Micología por la Sierra de Sevil – San Pelegrín
1- San Pelegrín
3- Abrigos de Quizáns
5- Campo Luengo
6- Pozos de nieve
7- Mesón de Sevil
8- La Labarta
9- Los Millos
1 –San Pelegrín (700m) will be our starting point. We will take as reference the square where the church is located and a cross. The correct path is the same one that climbs from Alquézar, crosses the village and goes to the Mesón de Sevil.
2 – Without leaving this road and ignoring those that go to the left, we will reach the bottom of a small valley where we will find a crossing. At this point we will turn to the right, and without leaving the road, we will go in the direction of the Balsas de Basacol.
3 – Now we have to be attentive to a detour to the left (signposted) and that always on the way up, it will leave us at another junction (signposted), where on the right we will find the shelters of Quizáns.
4 – We will take the right path to get closer to see the cave paintings and the majestic views of the Somontano from there.
5 – We will go back along the same path to the crossroads and we will go towards Campo Luengo / Cerro Tito. A well-marked path will lead us to the middle slope at the beginning and to a small climb at the end to Cerro de los Tiestos.
6 – Here the path becomes a path, which we will not leave until we reach the Meson de Sevil. We can take different detours to get closer to see the cave paintings of Chimiachas and Los Pozos de Nieve. This section that runs through the pine forest is where we find our first mycological point
7 – The distance we can see a forest monitoring post and just below the Mesón de Sevil, the ideal place to regain strength. Our second point of mycological interest is here, all the surrounding pine forests have an abundance of mushroom varieties.
8 – From here we will take the only road that descends, this road will lead us back to San Pelegrín. We will have to be attentive to the crossing to go to San Pelegrin and not to Basacol rafts.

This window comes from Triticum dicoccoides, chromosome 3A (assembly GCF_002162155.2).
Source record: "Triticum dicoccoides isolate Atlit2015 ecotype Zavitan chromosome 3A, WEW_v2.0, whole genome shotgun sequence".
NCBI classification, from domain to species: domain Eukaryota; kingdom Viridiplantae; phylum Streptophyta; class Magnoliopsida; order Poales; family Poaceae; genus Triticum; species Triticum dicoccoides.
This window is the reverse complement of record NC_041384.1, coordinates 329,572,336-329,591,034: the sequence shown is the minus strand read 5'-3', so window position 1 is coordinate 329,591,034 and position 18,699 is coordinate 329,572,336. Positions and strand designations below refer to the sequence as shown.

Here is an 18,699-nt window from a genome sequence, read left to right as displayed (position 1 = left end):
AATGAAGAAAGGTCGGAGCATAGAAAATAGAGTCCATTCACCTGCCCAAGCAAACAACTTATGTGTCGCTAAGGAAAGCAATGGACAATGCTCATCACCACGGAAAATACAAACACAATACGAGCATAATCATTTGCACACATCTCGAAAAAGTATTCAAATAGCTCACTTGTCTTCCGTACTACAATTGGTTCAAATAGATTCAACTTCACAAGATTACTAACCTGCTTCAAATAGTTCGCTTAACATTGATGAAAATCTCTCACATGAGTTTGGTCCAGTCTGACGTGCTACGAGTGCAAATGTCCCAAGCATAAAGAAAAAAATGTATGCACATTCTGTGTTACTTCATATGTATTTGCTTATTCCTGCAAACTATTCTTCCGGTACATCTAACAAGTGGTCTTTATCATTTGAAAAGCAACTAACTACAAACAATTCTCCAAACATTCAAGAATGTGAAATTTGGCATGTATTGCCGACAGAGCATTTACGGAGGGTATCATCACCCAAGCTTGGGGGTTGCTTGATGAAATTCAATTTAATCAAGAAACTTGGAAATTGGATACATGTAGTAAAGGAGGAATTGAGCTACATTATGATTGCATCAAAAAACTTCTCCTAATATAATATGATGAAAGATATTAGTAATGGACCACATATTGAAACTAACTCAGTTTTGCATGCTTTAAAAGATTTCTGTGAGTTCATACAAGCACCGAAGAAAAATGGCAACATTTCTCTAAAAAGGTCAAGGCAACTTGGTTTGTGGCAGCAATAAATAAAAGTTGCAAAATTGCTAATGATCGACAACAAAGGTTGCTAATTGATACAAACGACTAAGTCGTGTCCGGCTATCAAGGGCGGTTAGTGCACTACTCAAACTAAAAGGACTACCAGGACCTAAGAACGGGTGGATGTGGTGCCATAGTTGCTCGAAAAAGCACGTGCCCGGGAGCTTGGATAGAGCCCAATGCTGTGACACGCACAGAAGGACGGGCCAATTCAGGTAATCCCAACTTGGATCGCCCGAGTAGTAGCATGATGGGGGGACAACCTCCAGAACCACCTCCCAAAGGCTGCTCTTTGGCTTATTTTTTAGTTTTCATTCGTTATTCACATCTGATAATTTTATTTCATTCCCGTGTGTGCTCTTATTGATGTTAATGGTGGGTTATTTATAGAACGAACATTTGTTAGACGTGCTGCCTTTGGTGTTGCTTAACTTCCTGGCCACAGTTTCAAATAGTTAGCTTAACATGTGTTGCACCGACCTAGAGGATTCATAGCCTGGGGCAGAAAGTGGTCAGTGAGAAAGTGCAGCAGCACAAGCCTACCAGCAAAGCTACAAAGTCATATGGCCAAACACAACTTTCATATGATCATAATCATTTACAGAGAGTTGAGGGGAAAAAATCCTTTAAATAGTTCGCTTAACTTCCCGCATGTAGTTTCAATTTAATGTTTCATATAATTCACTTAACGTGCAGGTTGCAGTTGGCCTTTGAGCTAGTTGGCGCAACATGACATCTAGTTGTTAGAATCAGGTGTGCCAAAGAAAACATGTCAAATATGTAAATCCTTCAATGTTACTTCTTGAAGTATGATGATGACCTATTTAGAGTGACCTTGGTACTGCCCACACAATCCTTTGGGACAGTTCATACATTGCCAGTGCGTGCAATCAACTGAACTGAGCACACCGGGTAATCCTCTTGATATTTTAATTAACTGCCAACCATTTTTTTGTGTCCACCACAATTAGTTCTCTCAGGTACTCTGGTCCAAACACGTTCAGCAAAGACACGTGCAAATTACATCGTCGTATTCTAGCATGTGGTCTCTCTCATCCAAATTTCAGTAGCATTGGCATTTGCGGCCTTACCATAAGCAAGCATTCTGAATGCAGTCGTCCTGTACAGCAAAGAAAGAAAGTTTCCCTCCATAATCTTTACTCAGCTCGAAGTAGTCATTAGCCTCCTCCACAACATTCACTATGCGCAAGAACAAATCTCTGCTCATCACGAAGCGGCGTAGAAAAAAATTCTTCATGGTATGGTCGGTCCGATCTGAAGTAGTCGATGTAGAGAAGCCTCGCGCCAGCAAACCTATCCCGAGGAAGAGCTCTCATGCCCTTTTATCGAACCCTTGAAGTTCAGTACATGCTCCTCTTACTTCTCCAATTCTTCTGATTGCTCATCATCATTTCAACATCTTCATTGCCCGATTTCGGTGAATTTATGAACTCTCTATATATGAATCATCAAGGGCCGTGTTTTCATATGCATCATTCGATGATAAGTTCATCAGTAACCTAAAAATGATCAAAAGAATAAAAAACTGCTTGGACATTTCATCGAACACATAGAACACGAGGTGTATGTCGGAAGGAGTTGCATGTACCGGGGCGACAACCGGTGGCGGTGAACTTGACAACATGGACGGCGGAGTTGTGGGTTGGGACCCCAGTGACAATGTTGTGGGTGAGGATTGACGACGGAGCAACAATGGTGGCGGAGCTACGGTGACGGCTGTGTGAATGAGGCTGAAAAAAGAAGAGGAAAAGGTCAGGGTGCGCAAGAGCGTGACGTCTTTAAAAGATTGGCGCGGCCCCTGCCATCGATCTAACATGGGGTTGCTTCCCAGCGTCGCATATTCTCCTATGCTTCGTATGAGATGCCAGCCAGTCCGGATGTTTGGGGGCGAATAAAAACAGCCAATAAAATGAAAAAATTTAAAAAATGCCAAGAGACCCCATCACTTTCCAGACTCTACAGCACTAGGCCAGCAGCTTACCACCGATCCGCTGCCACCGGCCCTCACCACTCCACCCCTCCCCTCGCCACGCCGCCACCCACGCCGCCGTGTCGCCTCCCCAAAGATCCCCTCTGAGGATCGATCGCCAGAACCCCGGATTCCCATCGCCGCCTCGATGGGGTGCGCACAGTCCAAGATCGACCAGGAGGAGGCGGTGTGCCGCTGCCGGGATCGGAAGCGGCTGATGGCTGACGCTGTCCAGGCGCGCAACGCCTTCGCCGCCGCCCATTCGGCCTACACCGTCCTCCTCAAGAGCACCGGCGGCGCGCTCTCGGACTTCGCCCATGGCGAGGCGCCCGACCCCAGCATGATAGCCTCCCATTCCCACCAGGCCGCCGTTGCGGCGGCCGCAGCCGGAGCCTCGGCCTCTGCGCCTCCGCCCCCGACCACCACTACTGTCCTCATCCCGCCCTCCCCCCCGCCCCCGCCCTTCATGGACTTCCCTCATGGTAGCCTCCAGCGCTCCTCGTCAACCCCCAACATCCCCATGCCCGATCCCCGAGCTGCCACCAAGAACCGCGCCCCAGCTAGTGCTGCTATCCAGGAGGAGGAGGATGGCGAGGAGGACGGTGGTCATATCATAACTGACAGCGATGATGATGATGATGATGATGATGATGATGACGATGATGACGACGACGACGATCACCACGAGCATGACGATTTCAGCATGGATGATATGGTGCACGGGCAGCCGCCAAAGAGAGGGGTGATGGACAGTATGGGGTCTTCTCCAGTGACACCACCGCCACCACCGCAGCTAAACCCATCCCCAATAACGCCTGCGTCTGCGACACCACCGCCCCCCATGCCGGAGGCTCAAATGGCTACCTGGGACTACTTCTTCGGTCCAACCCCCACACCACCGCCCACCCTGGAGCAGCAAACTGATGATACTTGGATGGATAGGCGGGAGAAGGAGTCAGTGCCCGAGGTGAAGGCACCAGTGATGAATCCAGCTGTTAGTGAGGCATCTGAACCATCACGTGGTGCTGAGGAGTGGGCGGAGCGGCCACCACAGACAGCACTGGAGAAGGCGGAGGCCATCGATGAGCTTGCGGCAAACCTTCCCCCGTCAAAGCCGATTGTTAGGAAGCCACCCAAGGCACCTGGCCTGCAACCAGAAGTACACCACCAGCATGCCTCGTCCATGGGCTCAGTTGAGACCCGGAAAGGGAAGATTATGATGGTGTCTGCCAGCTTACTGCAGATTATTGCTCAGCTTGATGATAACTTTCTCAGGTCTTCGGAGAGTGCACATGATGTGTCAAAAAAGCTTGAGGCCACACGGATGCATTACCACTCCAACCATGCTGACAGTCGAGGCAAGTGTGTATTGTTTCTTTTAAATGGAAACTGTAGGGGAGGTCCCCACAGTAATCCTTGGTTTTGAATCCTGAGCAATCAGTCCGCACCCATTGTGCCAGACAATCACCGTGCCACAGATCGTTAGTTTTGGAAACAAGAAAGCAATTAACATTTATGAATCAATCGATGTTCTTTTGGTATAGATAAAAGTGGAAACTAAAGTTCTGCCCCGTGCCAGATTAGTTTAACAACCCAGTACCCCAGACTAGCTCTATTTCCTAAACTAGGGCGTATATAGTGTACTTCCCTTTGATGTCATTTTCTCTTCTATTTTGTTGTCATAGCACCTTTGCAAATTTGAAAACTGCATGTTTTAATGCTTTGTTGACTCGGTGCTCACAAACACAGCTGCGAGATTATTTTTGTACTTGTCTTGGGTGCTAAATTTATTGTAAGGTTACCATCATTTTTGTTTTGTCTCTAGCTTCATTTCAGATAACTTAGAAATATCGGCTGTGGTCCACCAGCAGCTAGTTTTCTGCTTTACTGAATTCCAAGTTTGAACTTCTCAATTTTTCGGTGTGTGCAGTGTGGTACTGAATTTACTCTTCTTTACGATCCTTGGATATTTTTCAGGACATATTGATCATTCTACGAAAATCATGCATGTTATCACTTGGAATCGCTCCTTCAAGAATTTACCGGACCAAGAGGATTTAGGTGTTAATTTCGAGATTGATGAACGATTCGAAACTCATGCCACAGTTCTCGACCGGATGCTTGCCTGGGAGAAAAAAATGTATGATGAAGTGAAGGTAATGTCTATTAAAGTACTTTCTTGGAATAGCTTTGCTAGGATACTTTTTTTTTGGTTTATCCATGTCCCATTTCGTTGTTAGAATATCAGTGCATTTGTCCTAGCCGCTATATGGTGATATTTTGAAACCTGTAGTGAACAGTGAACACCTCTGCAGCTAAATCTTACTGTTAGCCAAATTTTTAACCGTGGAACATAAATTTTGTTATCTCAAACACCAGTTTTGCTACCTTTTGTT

9 – During the descent a good section also runs through pine grove, third mycological point. This repopulation pine forest has a well-deserved reputation among mushroom lovers
History and culture.
The Sierra de Sevil separates the valleys of the Vero River and the Isuala River, which in its upper part is called the Balced or Balcés River. This area has been inhabited since prehistory until a few years ago. In San Pelegrín there is still a pastor, also some people who owned old houses have decided to restore them. It is worth noting the architecture of the town, with its stone buildings and the church of the eighteenth century in honor of the Nativity of Our Lady. On the route we will find remains of prehistoric paintings of schematic art such as those of Quizáns and Levantine art, such as the magnificent deer of Chimiachas. Different vestiges, some restored and others in ruins, will make us see the importance that this land contributed to the economy of its inhabitants. Ice wells, cattle hatcheries, the remains of the town of Sevil, the Castle of the Saints, built to besiege Alquézar, and the Meson de Sevil, former refuge of transhumant shepherds, will appear, while griffon vultures, Egyptian vultures and kites observe us from the air
In the three pine forests that we have proposed, it is feasible to collect mushrooms and mushrooms. Given the proximity between them and the species of pines that form them, the varieties of mushrooms that we find are quite similar. The altitude and orientation of the pine forests will make some species more abundant in one place than in another. Knowing the weather conditions of each year, will allow us to enjoy a good harvest. Among the most proliferating species are the robellón (Lactarius deliciosus), yellow trumpet (Cantharellus lutescens), black slug (Hygrophorus latitabundus), white slug (Hygrophorus gliocyclus), partridge foot (Chroogomphus rutilus), bold (Tricholoma terreum) and various types of rusulas among others. At the confluence of areas of pine forest with zones of holm oak (oak in Aragonese) you can find chanterelle (Cantharellus cibarius).
Note: the species named here are not classified as edible or inedible. Only species are named.
The natural park of the Sierra de Guara is subject to a specific regulation on the collection of mushrooms.